Never Too Late – Older Can Be Better


When is “older” better?  Fine wine, it is said is better, “older.”  Sometimes older buildings are better and  humans  can improves as they grow “older” as well.

wine

Though vintners have made incredible progress in wine making over the last 60 years, 1945 is considered one of the very best vintages of the 20th century.  An Inglenook Cabernet Sauvignon, 1941 sold at nearly $25,000 was one of the most expensive bottles of American wine ever sold.

Some buildings are better “older” as well.  Merri and I have been on a buying spree of central Florida real estate, since 2009.  We look most of all for houses that are older.   The moldings and trim are often more beautiful.  Foundations are stronger,  the walls thicker, the beams and trusses more supportive.  The  2x4s are really two inches by four inches.  These buildings were built to last, when the construction was about reputation and reliability, not just the bottom line.

Technology also gives “older” human construction some inherent advantages.   When you add up genetics and upbringing , the experience nicely burnishes the overall value of the person.  The value of experience can outweigh the cost of age.

Writing and self publishing to earn makes “older” better because it allows experience to be shifted from valuable action to valuable education and/or entertainment.  Anyone, regardless of age,  gains benefits when they earn with writing.   A dentist who fixes a set of teeth helps one person.  A dentist who writes about ways to keep teeth healthier can help thousands, even tens or hundreds of thousands, maybe even millions.  Those who are older have the advantage of experience in this writing field.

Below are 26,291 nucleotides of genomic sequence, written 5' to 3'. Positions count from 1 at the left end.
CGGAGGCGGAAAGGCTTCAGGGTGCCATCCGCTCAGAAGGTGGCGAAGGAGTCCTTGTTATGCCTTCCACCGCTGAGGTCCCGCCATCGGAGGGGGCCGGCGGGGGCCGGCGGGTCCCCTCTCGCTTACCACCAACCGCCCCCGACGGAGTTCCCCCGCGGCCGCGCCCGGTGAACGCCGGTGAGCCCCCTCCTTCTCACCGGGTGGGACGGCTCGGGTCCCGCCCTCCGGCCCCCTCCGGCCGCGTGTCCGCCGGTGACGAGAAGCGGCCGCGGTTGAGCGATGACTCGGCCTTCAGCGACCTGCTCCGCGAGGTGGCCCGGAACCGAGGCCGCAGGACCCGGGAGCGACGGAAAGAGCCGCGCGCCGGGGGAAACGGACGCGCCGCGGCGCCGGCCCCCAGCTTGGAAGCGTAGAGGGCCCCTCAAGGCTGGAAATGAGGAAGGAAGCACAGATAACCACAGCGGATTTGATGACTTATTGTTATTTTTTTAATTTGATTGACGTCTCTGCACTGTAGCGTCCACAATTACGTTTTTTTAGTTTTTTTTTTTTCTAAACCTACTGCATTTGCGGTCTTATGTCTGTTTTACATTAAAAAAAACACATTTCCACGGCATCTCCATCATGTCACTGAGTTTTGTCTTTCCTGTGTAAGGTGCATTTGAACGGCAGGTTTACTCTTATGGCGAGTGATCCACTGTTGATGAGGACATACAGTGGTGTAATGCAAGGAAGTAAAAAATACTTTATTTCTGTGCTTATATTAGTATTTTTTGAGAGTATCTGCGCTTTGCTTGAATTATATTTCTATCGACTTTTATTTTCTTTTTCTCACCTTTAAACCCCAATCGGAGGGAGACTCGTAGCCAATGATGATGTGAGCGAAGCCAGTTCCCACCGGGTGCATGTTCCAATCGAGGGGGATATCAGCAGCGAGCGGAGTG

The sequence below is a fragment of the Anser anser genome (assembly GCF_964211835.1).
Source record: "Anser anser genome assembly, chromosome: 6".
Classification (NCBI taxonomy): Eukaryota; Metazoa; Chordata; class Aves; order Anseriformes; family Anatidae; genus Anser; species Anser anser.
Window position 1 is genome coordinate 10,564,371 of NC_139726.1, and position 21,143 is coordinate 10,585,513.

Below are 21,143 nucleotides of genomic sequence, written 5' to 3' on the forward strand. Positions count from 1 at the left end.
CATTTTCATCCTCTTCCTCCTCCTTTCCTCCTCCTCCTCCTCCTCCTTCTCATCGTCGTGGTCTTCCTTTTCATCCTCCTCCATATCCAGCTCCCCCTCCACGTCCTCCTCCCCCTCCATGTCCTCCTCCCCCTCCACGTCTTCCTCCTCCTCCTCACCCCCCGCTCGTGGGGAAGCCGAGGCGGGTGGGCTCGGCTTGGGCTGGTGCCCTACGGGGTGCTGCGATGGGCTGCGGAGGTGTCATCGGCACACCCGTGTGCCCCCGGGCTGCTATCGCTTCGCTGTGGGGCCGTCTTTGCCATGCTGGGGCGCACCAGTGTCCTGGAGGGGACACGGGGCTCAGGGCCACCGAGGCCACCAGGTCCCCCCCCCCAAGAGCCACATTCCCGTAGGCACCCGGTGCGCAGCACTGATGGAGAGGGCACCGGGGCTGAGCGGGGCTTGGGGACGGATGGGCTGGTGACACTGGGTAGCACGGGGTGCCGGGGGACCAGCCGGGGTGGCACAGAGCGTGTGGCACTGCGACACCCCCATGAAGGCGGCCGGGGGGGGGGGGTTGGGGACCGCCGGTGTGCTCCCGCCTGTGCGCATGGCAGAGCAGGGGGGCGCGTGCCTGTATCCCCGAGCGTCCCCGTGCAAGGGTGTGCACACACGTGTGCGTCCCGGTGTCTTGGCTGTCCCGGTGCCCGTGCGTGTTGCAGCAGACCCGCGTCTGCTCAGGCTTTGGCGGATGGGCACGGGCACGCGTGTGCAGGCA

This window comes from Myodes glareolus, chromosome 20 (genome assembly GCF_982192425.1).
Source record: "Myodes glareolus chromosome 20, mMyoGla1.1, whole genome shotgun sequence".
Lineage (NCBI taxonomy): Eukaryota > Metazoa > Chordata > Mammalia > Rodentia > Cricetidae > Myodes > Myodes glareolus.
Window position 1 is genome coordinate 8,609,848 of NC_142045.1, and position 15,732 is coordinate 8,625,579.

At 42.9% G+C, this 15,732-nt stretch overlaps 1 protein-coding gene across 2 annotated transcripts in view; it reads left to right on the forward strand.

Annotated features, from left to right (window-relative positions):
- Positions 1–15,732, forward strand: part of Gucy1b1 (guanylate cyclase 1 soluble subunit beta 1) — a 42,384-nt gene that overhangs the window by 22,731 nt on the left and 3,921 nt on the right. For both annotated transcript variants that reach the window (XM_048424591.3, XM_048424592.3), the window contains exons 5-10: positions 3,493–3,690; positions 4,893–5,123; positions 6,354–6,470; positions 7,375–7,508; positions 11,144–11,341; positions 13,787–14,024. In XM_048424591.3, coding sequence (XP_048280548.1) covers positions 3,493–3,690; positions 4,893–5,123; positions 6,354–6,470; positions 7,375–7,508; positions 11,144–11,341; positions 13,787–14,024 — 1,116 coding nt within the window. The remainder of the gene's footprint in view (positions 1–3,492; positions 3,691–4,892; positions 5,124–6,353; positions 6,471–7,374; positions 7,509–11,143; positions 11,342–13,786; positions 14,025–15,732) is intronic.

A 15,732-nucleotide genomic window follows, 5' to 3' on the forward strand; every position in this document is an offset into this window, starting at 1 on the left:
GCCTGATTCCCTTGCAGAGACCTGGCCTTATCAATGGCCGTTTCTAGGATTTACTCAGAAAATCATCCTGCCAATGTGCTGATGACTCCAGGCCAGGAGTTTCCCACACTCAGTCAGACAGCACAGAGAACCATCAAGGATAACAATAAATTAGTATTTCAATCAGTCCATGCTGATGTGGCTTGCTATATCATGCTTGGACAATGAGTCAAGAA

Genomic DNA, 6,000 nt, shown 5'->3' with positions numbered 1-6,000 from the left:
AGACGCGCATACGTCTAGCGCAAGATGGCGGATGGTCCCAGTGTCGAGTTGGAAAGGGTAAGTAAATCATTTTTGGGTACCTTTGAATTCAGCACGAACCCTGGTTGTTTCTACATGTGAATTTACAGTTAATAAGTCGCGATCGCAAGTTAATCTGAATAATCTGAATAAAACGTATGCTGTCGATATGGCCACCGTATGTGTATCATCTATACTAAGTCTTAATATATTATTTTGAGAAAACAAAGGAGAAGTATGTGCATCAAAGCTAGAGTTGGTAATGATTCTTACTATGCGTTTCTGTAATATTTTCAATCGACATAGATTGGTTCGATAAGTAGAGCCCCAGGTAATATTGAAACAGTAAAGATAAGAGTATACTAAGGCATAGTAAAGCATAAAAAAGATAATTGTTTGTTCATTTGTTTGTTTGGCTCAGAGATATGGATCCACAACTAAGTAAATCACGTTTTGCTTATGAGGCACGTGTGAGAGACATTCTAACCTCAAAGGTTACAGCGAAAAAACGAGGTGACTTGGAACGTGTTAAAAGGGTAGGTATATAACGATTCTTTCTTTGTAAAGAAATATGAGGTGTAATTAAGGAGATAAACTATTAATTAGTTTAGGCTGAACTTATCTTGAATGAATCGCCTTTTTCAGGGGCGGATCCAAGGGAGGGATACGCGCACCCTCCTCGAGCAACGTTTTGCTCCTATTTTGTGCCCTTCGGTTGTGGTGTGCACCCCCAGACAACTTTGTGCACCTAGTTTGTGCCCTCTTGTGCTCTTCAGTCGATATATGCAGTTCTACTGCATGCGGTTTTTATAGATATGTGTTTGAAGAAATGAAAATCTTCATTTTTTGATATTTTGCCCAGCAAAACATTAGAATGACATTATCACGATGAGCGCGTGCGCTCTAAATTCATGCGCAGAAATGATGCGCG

Is it time to make the lifestyle decision for your future. Is it better to write about what you love and enjoy the process in the here and now?

A New York Times article “Too Young to Die, Too Old to Worry” (1) by Jason Karlawish tells how singer Leonard Cohen resumed smoking on his 80th birthday.  Smoking  isn’t  a healthy idea at any age but there is a healthy lifestyle question that Cohen’s action involved.

In the Box Thinking is that it should be customary to give up current pleasures for a longer life.

The article posed this question.  When is it time to stop saving and spend some of our principal?   The article points out how studies show that benefits of prevention quickly reach a point of diminishing returns for those who are older.   Modern preventive medicine is not worth the risks and hassles of testing, surgeries and medications.

Doesn’t lifestyle planning work in the same way?  Do we become so accustomed to working to earn for the future that we enjoy nothing now?

A quote:  If you thought you were going to die soon, you just might light up, as well as stop taking your daily aspirin, statin and blood pressure pill.  You would spend more time and money on present pleasures, like a dinner out with friends, than on future anxieties.

There may be a flaw in the idea that smoking brings pleasure.  Thinking that big meals are a pleasure may  also be a misconception.   We can explore these thoughts another time.

The question I ask you to explore is “When should you stop dedicating your here and now for the future?”  

The correct time is never too early not never too late.

Young’ns,  Don’t despair.  There is a way you can write and earn even with a lack of experience.  We’ll see how next post.

Gary

Learn how to write to earn and self publish with our online course “Self Fulfilled – How to be a Self Publisher“.

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Too Young to Die, Too Old to Worry